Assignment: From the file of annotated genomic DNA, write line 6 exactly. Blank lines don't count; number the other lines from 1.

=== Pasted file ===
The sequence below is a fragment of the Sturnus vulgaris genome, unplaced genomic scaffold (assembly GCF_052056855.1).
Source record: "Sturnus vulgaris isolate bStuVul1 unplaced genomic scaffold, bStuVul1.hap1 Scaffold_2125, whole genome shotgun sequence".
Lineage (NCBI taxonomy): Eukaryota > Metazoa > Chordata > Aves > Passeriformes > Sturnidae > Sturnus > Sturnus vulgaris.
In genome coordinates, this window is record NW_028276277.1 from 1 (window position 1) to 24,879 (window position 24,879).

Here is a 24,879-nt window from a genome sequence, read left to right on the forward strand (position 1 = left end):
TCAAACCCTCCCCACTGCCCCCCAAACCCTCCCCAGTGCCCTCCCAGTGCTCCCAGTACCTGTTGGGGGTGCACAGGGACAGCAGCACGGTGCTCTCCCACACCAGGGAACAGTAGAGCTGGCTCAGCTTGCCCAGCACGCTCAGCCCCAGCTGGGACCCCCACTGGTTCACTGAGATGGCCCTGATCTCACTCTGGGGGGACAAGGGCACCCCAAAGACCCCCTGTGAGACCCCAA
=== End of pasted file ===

TCAAACCCTCCCCACTGCCCCCCAAACCCTCCCCAGTGCCCTCCCAGTGCTCCCAGTACCTGTTGGGGGTGCACAGGGACAGCAGCACGGTGCTCTCCCACACCAGGGAACAGTAGAGCTGGCTCAGCTTGCCCAGCACGCTCAGCCCCAGCTGGGACCCCCACTGGTTCACTGAGATGGCCCTGATCTCACTCTGGGGGGACAAGGGCACCCCAAAGACCCCCTGTGAGACCCCAA